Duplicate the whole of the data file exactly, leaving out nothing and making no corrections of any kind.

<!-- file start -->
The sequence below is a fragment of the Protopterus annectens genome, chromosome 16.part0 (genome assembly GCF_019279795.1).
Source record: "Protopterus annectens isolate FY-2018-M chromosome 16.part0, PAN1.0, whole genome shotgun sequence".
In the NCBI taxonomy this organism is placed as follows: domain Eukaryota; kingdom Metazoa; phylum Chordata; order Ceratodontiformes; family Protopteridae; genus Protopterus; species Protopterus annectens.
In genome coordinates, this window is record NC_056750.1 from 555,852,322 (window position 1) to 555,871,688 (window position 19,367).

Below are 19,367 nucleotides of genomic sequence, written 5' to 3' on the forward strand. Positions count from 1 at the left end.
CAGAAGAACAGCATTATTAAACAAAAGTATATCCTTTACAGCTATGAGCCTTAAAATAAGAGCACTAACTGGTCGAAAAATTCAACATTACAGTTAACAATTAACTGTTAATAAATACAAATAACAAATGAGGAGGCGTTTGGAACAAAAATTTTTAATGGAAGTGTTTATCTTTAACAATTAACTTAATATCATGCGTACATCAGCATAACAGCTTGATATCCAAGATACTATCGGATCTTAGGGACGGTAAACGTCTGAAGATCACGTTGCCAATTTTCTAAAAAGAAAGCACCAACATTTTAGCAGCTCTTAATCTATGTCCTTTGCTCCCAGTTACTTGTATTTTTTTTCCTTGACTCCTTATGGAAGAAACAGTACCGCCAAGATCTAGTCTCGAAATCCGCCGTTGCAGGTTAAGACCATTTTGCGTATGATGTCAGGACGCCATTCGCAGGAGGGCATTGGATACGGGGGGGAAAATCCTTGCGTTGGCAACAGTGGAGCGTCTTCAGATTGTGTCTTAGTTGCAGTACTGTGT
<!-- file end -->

The sequence below is a fragment of the Protopterus annectens genome, chromosome 16.part0 (genome assembly GCF_019279795.1).
Source record: "Protopterus annectens isolate FY-2018-M chromosome 16.part0, PAN1.0, whole genome shotgun sequence".
In the NCBI taxonomy this organism is placed as follows: domain Eukaryota; kingdom Metazoa; phylum Chordata; order Ceratodontiformes; family Protopteridae; genus Protopterus; species Protopterus annectens.
In genome coordinates, this window is record NC_056750.1 from 555,852,322 (window position 1) to 555,871,688 (window position 19,367).

Below are 19,367 nucleotides of genomic sequence, written 5' to 3' on the forward strand. Positions count from 1 at the left end.
CAGAAGAACAGCATTATTAAACAAAAGTATATCCTTTACAGCTATGAGCCTTAAAATAAGAGCACTAACTGGTCGAAAAATTCAACATTACAGTTAACAATTAACTGTTAATAAATACAAATAACAAATGAGGAGGCGTTTGGAACAAAAATTTTTAATGGAAGTGTTTATCTTTAACAATTAACTTAATATCATGCGTACATCAGCATAACAGCTTGATATCCAAGATACTATCGGATCTTAGGGACGGTAAACGTCTGAAGATCACGTTGCCAATTTTCTAAAAAGAAAGCACCAACATTTTAGCAGCTCTTAATCTATGTCCTTTGCTCCCAGTTACTTGTATTTTTTTTCCTTGACTCCTTATGGAAGAAACAGTACCGCCAAGATCTAGTCTCGAAATCCGCCGTTGCAGGTTAAGACCATTTTGCGTATGATGTCAGGACGCCATTCGCAGGAGGGCATTGGATACGGGGGGGAAAATCCTTGCGTTGGCAACAGTGGAGCGTCTTCAGATTGTGTCTTAGTTGCAGTACTGTGT